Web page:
Question HDD speed inconsistent

Mar 26, 2023
I have a Seagate ST500LM021 500GB 7200RPM (Second hand drive and I got it yesterday) drive and my drive speeds are inconsistent as hell. The first time I got this, the speeds were around100MB/s read and 80MB/s write and I thought that was normal but I restarted, it suddenly dropped to 30-40MB/s read and write. I opened my PC to make sure that cables were plugged in correctly and stuff, after that I ran a test again and now its 100MB/s read and 50MB/s write(Picture shown below)? From this post I saw, It says that 100MB/s read and writes were normal. I think it's because of the temperature (My PC is a compact form factor so everything is kinda squished together) because the 2nd test I ran after I restarted that was 30-40MB/s read and write, my PC was quite warm and the 3rd test I ran (With the picture shown below), I let everything cool down for a little bit( According to CrystalDiskInfo, my disk is at 36 degrees Celsius )
Nothing at all wrong with 36 degree temperatures on a hard drive.

I'm not sure I ever heard of an HDD slowing down because of temps, could be I suppose.

Varying results from a hard drive can be due to the size of the individual files as well as the drive's caching capability.

You can get all kinds of results from Crystal Disk Mark depending on which of its many tests you choose to run from the menus.


If there's a problem with the hard drive, it would be extremely unlikely to be a temperature issue, and even in that extremely unlikely case, we're probably talking actual high temperatures. There's no reason for a hard drive to have an issue because of temperatures that aren't even typical human body temperature.

When you buy a cheap second-hand hard drive, and probably one that is really old, you should just be happy it's working and not riddled with bad sectors, and not spend time worrying about inconsistent write speeds. It's a slow, old drive at either speed and the type of files you're transferring will be a larger factor in its performance.
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Feb 4, 2019
Copy speed depends largely on "what type of files" are being copied, moved!

I have never seen consistent speeds, but just having said that I always get the feeling that my 100% working drives and OS are cheating me out of possible performance!

It's almost as if the OS, witch ever one, is always intentionally slowing down such tasks to save either the hardware or the power that would be utilized if it were to go maximum, witch rarely happens on varied tasks of moving or copying.

It's really quite the funny business, hardware manufacturer's ad's stating that one can finally get out from the slow speed always observed with mechanical drives or ssd's when you purchase a nvme, just to be haltered again by limited performance once you start utilizing the newest drive tech, but the thing that really happens is the difference in file types being copied, moved it seems, but sometimes like I said above, this observation makes one think twice if there isn't some other missing link to the whole speed equation that we don't know about.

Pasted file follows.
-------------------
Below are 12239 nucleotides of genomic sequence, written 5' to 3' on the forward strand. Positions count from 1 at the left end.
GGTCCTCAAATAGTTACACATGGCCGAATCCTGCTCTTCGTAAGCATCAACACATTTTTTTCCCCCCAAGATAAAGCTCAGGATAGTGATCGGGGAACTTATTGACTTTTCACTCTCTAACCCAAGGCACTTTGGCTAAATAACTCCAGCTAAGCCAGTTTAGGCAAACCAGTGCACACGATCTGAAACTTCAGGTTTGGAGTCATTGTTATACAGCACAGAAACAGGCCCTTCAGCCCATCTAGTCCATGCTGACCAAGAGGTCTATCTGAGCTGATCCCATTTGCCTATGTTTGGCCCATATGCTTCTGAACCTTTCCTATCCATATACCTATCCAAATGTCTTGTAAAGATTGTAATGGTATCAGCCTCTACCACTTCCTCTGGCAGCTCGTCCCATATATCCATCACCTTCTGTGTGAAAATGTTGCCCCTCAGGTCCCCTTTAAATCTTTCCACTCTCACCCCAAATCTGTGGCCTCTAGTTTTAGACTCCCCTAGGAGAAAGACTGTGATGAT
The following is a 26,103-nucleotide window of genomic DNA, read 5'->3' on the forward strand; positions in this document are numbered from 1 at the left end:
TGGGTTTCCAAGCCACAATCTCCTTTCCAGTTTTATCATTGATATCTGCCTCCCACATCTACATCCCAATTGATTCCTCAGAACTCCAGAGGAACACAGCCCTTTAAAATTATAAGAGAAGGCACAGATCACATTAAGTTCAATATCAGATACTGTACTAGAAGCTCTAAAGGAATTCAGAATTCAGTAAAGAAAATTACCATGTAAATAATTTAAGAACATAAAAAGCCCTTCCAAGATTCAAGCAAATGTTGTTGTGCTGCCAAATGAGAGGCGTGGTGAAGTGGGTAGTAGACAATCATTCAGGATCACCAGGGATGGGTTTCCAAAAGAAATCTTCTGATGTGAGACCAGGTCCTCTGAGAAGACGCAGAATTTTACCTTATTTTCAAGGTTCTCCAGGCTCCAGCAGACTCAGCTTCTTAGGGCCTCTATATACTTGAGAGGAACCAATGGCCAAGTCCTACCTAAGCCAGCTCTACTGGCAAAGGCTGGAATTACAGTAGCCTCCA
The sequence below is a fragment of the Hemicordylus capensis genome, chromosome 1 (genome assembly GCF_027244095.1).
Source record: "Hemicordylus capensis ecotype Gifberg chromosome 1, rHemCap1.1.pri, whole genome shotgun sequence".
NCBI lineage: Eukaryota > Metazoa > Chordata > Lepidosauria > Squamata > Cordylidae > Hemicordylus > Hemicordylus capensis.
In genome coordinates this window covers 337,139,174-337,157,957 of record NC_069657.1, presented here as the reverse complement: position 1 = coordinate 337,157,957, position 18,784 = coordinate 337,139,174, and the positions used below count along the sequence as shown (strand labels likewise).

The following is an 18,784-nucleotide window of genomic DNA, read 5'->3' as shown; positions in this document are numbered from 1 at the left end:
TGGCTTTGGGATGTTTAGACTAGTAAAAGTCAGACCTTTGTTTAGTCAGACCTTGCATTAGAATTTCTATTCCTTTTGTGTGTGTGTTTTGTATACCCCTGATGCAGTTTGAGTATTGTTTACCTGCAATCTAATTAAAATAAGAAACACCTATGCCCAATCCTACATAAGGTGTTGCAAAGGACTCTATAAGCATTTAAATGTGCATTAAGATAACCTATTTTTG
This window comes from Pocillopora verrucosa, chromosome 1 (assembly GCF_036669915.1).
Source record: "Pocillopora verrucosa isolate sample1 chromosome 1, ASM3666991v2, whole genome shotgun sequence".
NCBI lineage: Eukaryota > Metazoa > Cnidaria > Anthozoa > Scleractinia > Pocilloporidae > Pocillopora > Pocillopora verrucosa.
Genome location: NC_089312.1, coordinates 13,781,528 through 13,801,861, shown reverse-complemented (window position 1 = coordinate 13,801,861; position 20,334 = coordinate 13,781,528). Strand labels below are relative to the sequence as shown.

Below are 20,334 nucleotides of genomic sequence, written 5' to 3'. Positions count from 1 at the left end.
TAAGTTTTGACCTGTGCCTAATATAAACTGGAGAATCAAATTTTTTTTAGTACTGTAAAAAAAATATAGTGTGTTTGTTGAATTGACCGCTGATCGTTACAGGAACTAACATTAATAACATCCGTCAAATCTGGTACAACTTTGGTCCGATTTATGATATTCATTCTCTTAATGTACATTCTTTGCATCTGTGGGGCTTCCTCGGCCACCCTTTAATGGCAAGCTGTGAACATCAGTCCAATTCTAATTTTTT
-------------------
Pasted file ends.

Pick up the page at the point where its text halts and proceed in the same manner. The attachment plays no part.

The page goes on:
On the other hand, don't forget that one gets very quickly used to your current speed, even if you have new tech, and that's why you get the feeling that it isn't going as fast as it should, it's either that or there is an underlying hardware or software fault.
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. . . . my drive speeds are inconsistent as hell. The first time I got this, the speeds were around100MB/s read and 80MB/s write and I thought that was normal but I restarted, it suddenly dropped to 30-40MB/s read and write.
So, nothing about what you write can be seen as a clear indication of any failure. On the contrary - since you don't go in further details on your test procedure, I can only assume that you're either measuring raw R/W performance at the inner portion and outer portion of the platters - or as already mentioned, there is a mix of small and big files, or both. Or it can be you performing a benchmark on a hdd where your windows is installed on, that last thing will cause performance hits as Windows need to interact with the hdd all the time, and will cause perceived performance drops if benchmarking that disk.

So, lot of explanations on this other then "it must be defective hdd".

However, I recommend you trying to run a disk benchmark using a proper tool.
  • HDTune - freemium software, can use unpaid version for limited time. This program create a time/performance graph so that you can spot if there is performance drops that doesn't fit the curve.
  • If you have Windows installed on that same hdd, then a benchmark cannot be properly performed on that hdd. One solution i to use a Linux Live-desktop (try without installing). Most Linux distros does include this "Gnome disks" utility (most often just named "Disks" in program menus) that is capable of performing similar benchmark as HDTune.
I also recommend you get the s.m.a.r.t. values from the hdd, as there should be information in there that can tell if the HDD is in bad shape or not.